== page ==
glad tidings to the strangers
‘In the Muslim community, a black man called the believers to prayer, and a slave’s son commanded the army; faith had freed the believers from judgements based on deceptive appearances (linked to origin and social status) that stimulate unwise passions and dehumanise them.
He had listened to women in his society, who often experienced denial of their rights, exclusion, and ill-treatment… The Messenger conveyed to women the twofold requirement of spiritual training and of asserting a femininity that is not imprisoned in the mirror of men’s gaze or alienated within unhealthy relationships of power or seduction. Their presence in society, in public space and in social, political, economic, and even military action, was an objective fact that the Prophet not only never denied or rejected but clearly encouraged. In the light of spiritual teachings, he guided them to assert themselves, be present, express themselves, and claim the real freedom of heart and conscience.’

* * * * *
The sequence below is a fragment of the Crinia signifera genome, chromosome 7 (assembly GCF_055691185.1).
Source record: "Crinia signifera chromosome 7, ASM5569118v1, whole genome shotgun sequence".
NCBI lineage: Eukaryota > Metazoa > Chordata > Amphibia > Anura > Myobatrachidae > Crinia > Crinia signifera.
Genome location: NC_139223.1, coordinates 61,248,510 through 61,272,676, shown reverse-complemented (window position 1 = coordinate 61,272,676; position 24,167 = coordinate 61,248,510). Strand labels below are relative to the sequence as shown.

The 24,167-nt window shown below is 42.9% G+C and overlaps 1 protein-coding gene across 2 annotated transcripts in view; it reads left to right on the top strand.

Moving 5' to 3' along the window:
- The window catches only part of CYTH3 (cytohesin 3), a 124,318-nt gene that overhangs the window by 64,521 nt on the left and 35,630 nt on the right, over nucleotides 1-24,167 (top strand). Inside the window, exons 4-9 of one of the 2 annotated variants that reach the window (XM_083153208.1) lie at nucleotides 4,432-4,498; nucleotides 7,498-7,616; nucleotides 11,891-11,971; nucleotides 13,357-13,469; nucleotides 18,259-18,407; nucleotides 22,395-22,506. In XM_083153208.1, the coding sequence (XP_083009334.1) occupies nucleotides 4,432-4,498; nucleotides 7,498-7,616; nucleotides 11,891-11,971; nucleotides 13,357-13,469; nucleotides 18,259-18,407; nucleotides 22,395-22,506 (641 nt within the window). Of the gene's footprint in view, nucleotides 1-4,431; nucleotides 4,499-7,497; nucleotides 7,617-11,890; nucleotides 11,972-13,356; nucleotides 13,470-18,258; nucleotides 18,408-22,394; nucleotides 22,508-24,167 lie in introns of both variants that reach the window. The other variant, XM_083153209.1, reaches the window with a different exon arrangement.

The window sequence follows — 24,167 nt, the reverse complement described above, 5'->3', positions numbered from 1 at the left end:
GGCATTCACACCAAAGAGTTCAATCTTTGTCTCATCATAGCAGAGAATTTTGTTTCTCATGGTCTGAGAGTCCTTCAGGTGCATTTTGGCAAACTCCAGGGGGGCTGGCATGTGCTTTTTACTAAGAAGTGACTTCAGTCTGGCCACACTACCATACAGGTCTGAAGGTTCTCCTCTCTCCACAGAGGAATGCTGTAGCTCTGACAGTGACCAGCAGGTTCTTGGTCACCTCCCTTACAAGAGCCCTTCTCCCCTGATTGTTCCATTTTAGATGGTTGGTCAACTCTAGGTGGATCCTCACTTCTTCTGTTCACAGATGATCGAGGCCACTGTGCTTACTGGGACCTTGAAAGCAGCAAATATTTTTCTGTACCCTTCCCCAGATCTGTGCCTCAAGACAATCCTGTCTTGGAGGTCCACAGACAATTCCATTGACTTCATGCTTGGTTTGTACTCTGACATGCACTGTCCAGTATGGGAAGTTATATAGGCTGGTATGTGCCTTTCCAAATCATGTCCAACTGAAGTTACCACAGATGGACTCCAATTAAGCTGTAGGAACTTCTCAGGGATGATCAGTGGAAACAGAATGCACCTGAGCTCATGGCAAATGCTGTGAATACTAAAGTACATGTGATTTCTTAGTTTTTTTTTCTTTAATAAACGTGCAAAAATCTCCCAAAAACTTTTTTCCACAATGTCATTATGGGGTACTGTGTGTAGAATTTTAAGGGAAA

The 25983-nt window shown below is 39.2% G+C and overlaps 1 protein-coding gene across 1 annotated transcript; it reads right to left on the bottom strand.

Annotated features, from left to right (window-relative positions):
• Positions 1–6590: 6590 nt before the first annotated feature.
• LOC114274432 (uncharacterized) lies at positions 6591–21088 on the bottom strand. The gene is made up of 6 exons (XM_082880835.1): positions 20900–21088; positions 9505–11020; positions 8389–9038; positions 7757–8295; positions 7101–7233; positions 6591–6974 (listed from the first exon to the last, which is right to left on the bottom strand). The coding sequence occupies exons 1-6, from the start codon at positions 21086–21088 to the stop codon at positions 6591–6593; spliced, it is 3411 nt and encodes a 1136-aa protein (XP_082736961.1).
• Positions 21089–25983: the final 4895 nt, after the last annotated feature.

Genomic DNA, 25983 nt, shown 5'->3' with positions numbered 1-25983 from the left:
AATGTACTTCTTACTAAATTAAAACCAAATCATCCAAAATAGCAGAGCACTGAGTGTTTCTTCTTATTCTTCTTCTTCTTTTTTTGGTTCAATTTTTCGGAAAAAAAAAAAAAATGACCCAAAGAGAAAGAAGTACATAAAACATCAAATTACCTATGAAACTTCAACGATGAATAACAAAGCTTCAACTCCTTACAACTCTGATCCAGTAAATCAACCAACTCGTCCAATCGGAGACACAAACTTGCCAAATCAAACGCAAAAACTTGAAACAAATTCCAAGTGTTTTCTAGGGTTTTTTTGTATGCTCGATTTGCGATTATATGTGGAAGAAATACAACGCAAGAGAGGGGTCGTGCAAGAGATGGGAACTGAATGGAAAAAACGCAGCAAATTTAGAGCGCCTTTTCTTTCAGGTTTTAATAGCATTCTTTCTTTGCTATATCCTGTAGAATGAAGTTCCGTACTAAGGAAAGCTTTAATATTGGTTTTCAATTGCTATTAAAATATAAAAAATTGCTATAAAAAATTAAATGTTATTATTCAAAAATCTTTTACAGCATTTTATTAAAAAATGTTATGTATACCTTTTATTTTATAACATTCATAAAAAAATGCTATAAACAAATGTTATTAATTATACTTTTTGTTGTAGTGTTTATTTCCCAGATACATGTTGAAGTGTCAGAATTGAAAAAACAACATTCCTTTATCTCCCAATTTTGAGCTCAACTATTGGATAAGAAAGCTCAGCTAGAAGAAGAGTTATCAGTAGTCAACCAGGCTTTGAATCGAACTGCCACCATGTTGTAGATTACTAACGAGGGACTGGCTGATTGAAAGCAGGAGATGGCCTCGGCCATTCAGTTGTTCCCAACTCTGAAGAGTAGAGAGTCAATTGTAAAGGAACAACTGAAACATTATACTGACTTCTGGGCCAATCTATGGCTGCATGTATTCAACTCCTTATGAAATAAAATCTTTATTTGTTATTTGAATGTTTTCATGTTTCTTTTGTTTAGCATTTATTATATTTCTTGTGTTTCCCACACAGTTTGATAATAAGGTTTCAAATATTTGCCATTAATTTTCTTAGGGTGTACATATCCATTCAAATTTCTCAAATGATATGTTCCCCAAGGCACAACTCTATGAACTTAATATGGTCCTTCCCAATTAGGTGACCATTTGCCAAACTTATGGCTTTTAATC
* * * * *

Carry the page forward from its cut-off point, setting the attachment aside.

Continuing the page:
– extract from Tariq Ramadan’s ‘The Messenger’ on some of the achievements and practices of the Prophet Muhammad (PBUH)